The bookbinding process took me back to elementary and middle school when I would spend the day eagerly awaiting art class because of the chance to make something that was my own. College has afforded me few opportunities to do this, so there was something rather nostalgic and relaxing about this assignment.
As a self-proclaimed bibliophile, the chance to make my own book felt exciting, as the assignment allowed me to create the entire book from beginning to end. I was able to tear the page shapes, create the template, add the holes, and sew the binding. The tutorial I used is linked here. All of this came together to create my very own book, and the process was so fun to see.
I also enjoyed observing the creations of those around me. Each book was unique and creative in its own way, which showed a lot about each person’s creative space. Seeing the different books was like looking at individual concepts and ideas as a physical creation, and it was interesting to see how other concepts of the stab binding book differed from my own. I ended up learning a lot about the concept of the book just by looking at the work of my classmates, which was somewhat surprising.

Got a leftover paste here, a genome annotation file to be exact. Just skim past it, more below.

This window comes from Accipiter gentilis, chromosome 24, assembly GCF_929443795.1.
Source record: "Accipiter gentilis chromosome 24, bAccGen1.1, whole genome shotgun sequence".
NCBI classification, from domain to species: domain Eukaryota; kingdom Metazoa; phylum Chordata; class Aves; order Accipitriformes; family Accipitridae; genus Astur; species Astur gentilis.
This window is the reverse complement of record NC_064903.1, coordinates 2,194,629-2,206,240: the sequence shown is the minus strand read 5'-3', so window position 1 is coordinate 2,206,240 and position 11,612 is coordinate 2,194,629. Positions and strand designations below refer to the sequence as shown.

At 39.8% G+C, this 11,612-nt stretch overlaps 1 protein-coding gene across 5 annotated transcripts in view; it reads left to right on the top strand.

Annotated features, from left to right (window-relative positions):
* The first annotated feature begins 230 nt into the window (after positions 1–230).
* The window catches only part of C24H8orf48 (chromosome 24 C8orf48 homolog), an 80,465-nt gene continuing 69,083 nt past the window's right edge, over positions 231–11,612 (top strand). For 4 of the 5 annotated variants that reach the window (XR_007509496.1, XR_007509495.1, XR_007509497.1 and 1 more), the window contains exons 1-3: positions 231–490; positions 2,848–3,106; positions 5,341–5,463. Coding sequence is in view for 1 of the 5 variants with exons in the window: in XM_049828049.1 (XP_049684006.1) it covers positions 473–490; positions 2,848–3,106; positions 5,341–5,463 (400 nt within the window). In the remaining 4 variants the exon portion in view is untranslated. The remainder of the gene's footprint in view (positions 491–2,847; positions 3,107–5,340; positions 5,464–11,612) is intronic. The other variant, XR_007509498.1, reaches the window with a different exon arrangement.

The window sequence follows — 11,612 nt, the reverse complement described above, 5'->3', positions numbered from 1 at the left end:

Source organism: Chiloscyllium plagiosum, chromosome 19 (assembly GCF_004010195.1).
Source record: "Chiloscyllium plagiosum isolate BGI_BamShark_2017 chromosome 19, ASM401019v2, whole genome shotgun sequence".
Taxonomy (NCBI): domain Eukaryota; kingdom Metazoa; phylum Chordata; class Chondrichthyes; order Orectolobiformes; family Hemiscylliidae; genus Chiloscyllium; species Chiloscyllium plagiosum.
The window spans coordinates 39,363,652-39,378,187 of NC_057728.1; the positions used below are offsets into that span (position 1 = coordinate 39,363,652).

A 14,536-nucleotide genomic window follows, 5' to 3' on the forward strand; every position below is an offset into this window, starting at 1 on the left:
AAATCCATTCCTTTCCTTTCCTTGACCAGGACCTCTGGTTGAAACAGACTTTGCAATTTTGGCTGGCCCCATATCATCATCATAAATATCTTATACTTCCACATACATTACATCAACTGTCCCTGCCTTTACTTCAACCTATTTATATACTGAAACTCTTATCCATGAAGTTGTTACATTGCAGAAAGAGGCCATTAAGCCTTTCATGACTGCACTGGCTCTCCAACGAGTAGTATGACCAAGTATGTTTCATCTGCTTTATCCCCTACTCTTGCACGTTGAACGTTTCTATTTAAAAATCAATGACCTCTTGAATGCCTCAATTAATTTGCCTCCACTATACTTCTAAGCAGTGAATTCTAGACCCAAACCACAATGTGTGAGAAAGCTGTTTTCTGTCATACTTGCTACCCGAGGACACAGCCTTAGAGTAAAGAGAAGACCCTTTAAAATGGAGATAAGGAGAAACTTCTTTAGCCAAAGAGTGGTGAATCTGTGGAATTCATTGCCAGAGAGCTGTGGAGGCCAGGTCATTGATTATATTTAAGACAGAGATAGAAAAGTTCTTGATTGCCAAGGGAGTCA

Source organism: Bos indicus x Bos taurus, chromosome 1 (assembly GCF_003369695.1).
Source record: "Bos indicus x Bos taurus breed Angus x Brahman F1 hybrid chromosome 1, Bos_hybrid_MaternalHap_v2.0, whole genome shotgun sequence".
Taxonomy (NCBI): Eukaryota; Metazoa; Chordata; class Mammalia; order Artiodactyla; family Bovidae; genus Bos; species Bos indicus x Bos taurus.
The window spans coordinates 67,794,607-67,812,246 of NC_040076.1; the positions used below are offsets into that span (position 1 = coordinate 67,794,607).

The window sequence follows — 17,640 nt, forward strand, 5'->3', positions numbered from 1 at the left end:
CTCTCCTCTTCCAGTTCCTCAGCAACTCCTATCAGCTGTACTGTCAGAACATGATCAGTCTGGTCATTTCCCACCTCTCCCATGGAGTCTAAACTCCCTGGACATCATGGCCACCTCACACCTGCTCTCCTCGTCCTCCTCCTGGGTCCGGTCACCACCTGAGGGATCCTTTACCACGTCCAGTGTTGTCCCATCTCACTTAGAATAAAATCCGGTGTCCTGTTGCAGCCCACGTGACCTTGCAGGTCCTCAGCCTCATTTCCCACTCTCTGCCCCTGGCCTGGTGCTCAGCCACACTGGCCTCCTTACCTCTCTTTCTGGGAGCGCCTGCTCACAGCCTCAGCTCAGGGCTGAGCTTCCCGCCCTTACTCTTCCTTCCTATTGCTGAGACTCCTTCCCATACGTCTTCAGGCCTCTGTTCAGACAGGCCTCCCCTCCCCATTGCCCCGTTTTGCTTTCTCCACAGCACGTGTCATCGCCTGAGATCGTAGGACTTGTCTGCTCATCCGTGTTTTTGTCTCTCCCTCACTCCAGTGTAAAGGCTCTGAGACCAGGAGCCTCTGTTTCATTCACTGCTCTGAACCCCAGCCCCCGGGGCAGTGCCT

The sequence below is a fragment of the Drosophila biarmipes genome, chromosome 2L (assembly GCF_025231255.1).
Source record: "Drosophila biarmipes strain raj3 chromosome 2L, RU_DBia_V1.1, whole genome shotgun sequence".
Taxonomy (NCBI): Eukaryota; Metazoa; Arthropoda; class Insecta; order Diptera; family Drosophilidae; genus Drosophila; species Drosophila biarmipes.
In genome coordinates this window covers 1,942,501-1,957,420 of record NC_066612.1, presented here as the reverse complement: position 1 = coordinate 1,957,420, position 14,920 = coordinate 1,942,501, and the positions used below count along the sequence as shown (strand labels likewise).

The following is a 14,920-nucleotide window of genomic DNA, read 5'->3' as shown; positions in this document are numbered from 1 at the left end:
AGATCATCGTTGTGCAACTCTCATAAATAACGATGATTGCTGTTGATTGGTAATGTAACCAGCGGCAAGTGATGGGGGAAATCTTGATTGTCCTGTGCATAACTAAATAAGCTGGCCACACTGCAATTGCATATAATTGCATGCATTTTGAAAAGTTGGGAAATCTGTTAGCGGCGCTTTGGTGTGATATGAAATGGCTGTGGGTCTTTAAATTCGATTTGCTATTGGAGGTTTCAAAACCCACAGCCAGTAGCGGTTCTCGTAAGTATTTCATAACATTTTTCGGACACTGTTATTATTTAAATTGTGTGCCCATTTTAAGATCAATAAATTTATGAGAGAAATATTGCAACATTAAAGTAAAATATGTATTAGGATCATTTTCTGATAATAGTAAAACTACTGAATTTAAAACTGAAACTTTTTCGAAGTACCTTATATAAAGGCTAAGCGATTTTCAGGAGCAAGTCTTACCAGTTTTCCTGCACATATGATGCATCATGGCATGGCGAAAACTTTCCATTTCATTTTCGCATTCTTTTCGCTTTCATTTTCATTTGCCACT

Unlike the creative work of some of my classmates, my book is rather simple. The binding itself doesn’t stray very far from that of the book in the tutorial and I chose not to take very many artistic liberties. Despite this, I love my humble little book simply because I made it and its mine. There’s something rewarding about creating, and I found myself completely immersed in the creative process. The process of Japanese stab binding helped transform the book into something familiar and attainable by allowing me to be part of the book’s creation, and as a result, my own concept of the book is beginning to transform.